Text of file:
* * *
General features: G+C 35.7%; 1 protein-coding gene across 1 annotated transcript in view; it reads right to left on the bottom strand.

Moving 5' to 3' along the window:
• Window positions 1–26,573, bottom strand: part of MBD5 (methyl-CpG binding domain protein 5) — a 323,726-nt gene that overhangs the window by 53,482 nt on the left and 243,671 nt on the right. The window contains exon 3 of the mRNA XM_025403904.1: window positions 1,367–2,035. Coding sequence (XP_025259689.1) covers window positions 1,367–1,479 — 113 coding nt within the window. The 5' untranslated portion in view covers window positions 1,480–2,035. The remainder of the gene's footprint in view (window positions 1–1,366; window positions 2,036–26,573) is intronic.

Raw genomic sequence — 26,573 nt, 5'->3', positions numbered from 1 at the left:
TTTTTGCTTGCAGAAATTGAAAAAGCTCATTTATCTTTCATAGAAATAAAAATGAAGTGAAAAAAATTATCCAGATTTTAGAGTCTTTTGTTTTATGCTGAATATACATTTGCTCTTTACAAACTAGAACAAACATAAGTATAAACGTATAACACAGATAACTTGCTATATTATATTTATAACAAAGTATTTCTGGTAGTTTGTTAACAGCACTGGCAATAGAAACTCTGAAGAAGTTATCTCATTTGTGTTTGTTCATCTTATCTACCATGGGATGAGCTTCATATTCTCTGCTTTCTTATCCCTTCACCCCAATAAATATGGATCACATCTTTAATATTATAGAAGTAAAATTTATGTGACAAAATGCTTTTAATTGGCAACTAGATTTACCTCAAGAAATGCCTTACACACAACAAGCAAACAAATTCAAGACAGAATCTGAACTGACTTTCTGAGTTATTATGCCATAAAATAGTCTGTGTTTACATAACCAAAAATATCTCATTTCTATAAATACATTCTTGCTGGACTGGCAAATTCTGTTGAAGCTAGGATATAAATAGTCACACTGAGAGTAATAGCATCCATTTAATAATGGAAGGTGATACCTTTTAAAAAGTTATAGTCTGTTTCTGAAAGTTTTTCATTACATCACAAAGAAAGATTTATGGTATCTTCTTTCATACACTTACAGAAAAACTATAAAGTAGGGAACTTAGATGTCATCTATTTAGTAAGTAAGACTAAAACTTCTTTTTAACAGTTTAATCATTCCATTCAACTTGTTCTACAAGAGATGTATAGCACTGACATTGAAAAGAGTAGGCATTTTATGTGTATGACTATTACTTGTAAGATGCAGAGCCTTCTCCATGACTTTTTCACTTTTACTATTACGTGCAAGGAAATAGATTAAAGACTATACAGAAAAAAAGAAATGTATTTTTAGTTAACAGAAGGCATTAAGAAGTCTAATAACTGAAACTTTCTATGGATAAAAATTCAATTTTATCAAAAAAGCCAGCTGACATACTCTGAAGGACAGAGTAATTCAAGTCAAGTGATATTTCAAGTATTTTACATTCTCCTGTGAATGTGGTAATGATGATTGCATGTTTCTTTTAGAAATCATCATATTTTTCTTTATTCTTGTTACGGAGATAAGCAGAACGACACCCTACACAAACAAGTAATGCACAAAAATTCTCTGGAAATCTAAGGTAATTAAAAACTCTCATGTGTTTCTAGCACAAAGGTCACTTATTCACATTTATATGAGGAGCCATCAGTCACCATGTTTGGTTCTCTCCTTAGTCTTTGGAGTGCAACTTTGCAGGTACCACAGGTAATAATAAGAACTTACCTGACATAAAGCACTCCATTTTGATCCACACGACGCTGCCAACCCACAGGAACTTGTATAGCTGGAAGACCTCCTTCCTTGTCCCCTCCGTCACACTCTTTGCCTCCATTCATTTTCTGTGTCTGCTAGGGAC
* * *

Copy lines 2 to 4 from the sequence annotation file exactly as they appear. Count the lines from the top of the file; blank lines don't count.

Moving 5' to 3' along the window:
• Window positions 1–26,573, bottom strand: part of MBD5 (methyl-CpG binding domain protein 5) — a 323,726-nt gene that overhangs the window by 53,482 nt on the left and 243,671 nt on the right. The window contains exon 3 of the mRNA XM_025403904.1: window positions 1,367–2,035. Coding sequence (XP_025259689.1) covers window positions 1,367–1,479 — 113 coding nt within the window. The 5' untranslated portion in view covers window positions 1,480–2,035. The remainder of the gene's footprint in view (window positions 1–1,366; window positions 2,036–26,573) is intronic.

Raw genomic sequence — 26,573 nt, 5'->3', positions numbered from 1 at the left: